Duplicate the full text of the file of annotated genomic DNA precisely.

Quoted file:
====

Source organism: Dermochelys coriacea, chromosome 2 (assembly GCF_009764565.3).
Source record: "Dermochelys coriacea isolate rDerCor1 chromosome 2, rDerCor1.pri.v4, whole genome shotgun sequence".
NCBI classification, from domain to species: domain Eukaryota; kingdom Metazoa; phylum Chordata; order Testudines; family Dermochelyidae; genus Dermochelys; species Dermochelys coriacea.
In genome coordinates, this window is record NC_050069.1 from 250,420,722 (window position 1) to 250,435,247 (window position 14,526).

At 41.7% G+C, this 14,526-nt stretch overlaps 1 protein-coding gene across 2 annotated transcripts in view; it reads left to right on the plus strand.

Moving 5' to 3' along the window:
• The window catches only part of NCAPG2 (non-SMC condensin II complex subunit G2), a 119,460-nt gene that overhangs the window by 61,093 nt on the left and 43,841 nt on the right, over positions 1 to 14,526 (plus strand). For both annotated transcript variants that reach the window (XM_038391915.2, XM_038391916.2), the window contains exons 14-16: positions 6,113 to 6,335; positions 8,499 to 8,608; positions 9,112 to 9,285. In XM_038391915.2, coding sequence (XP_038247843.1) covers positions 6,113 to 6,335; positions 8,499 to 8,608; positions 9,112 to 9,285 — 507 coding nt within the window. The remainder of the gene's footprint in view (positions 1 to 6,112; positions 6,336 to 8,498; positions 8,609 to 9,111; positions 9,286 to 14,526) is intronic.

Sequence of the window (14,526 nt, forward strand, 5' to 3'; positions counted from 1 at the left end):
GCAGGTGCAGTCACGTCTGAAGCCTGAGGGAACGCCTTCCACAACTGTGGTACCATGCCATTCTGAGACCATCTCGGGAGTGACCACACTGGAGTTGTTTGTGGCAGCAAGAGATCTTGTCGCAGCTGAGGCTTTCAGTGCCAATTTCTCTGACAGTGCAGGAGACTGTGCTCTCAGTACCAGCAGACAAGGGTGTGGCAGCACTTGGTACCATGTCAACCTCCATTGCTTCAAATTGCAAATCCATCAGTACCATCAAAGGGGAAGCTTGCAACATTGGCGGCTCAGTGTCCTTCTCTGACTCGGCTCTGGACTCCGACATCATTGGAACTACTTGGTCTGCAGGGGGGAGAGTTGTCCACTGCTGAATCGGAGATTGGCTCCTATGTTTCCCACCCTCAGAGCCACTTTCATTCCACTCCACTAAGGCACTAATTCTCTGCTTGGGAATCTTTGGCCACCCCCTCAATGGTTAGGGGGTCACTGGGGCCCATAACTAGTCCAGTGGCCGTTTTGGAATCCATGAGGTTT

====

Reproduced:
Source organism: Dermochelys coriacea, chromosome 2 (assembly GCF_009764565.3).
Source record: "Dermochelys coriacea isolate rDerCor1 chromosome 2, rDerCor1.pri.v4, whole genome shotgun sequence".
NCBI classification, from domain to species: domain Eukaryota; kingdom Metazoa; phylum Chordata; order Testudines; family Dermochelyidae; genus Dermochelys; species Dermochelys coriacea.
In genome coordinates, this window is record NC_050069.1 from 250,420,722 (window position 1) to 250,435,247 (window position 14,526).

At 41.7% G+C, this 14,526-nt stretch overlaps 1 protein-coding gene across 2 annotated transcripts in view; it reads left to right on the plus strand.

Moving 5' to 3' along the window:
• The window catches only part of NCAPG2 (non-SMC condensin II complex subunit G2), a 119,460-nt gene that overhangs the window by 61,093 nt on the left and 43,841 nt on the right, over positions 1 to 14,526 (plus strand). For both annotated transcript variants that reach the window (XM_038391915.2, XM_038391916.2), the window contains exons 14-16: positions 6,113 to 6,335; positions 8,499 to 8,608; positions 9,112 to 9,285. In XM_038391915.2, coding sequence (XP_038247843.1) covers positions 6,113 to 6,335; positions 8,499 to 8,608; positions 9,112 to 9,285 — 507 coding nt within the window. The remainder of the gene's footprint in view (positions 1 to 6,112; positions 6,336 to 8,498; positions 8,609 to 9,111; positions 9,286 to 14,526) is intronic.

Sequence of the window (14,526 nt, forward strand, 5' to 3'; positions counted from 1 at the left end):
GCAGGTGCAGTCACGTCTGAAGCCTGAGGGAACGCCTTCCACAACTGTGGTACCATGCCATTCTGAGACCATCTCGGGAGTGACCACACTGGAGTTGTTTGTGGCAGCAAGAGATCTTGTCGCAGCTGAGGCTTTCAGTGCCAATTTCTCTGACAGTGCAGGAGACTGTGCTCTCAGTACCAGCAGACAAGGGTGTGGCAGCACTTGGTACCATGTCAACCTCCATTGCTTCAAATTGCAAATCCATCAGTACCATCAAAGGGGAAGCTTGCAACATTGGCGGCTCAGTGTCCTTCTCTGACTCGGCTCTGGACTCCGACATCATTGGAACTACTTGGTCTGCAGGGGGGAGAGTTGTCCACTGCTGAATCGGAGATTGGCTCCTATGTTTCCCACCCTCAGAGCCACTTTCATTCCACTCCACTAAGGCACTAATTCTCTGCTTGGGAATCTTTGGCCACCCCCTCAATGGTTAGGGGGTCACTGGGGCCCATAACTAGTCCAGTGGCCGTTTTGGAATCCATGAGGTTT